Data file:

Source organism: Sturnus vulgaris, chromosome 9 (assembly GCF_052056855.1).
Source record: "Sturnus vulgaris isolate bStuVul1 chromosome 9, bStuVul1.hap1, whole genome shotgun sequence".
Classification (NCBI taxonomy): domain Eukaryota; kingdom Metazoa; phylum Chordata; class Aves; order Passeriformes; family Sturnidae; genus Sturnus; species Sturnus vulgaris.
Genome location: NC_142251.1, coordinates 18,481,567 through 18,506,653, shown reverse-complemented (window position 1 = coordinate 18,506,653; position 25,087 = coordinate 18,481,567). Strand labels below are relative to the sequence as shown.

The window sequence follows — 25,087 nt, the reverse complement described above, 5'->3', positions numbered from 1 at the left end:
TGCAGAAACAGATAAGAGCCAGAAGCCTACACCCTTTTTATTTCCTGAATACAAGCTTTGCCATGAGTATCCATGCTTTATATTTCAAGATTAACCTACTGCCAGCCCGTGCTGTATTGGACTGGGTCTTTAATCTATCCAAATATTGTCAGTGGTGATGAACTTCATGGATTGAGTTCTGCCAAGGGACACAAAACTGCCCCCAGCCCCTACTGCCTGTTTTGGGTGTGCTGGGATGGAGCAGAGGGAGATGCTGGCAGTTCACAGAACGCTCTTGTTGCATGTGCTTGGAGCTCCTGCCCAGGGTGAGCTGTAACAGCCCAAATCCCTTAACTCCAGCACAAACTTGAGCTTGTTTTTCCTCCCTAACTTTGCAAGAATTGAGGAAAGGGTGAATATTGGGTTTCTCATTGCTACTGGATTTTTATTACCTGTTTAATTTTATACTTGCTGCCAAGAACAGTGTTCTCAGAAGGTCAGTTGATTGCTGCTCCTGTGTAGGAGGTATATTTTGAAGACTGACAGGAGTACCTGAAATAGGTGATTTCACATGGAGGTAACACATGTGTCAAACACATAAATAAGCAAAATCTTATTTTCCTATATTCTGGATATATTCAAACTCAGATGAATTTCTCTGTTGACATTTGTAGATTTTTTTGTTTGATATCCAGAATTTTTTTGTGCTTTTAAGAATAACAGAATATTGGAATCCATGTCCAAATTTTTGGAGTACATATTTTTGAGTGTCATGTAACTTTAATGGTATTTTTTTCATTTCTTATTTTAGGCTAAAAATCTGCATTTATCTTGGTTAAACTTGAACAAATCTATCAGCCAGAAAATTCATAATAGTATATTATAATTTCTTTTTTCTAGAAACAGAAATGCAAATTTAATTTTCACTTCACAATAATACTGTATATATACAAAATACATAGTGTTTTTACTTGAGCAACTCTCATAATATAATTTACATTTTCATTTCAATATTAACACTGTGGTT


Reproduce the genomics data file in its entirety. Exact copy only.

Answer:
Source organism: Sturnus vulgaris, chromosome 9 (assembly GCF_052056855.1).
Source record: "Sturnus vulgaris isolate bStuVul1 chromosome 9, bStuVul1.hap1, whole genome shotgun sequence".
Classification (NCBI taxonomy): domain Eukaryota; kingdom Metazoa; phylum Chordata; class Aves; order Passeriformes; family Sturnidae; genus Sturnus; species Sturnus vulgaris.
Genome location: NC_142251.1, coordinates 18,481,567 through 18,506,653, shown reverse-complemented (window position 1 = coordinate 18,506,653; position 25,087 = coordinate 18,481,567). Strand labels below are relative to the sequence as shown.

The window sequence follows — 25,087 nt, the reverse complement described above, 5'->3', positions numbered from 1 at the left end:
TGCAGAAACAGATAAGAGCCAGAAGCCTACACCCTTTTTATTTCCTGAATACAAGCTTTGCCATGAGTATCCATGCTTTATATTTCAAGATTAACCTACTGCCAGCCCGTGCTGTATTGGACTGGGTCTTTAATCTATCCAAATATTGTCAGTGGTGATGAACTTCATGGATTGAGTTCTGCCAAGGGACACAAAACTGCCCCCAGCCCCTACTGCCTGTTTTGGGTGTGCTGGGATGGAGCAGAGGGAGATGCTGGCAGTTCACAGAACGCTCTTGTTGCATGTGCTTGGAGCTCCTGCCCAGGGTGAGCTGTAACAGCCCAAATCCCTTAACTCCAGCACAAACTTGAGCTTGTTTTTCCTCCCTAACTTTGCAAGAATTGAGGAAAGGGTGAATATTGGGTTTCTCATTGCTACTGGATTTTTATTACCTGTTTAATTTTATACTTGCTGCCAAGAACAGTGTTCTCAGAAGGTCAGTTGATTGCTGCTCCTGTGTAGGAGGTATATTTTGAAGACTGACAGGAGTACCTGAAATAGGTGATTTCACATGGAGGTAACACATGTGTCAAACACATAAATAAGCAAAATCTTATTTTCCTATATTCTGGATATATTCAAACTCAGATGAATTTCTCTGTTGACATTTGTAGATTTTTTTGTTTGATATCCAGAATTTTTTTGTGCTTTTAAGAATAACAGAATATTGGAATCCATGTCCAAATTTTTGGAGTACATATTTTTGAGTGTCATGTAACTTTAATGGTATTTTTTTCATTTCTTATTTTAGGCTAAAAATCTGCATTTATCTTGGTTAAACTTGAACAAATCTATCAGCCAGAAAATTCATAATAGTATATTATAATTTCTTTTTTCTAGAAACAGAAATGCAAATTTAATTTTCACTTCACAATAATACTGTATATATACAAAATACATAGTGTTTTTACTTGAGCAACTCTCATAATATAATTTACATTTTCATTTCAATATTAACACTGTGGTT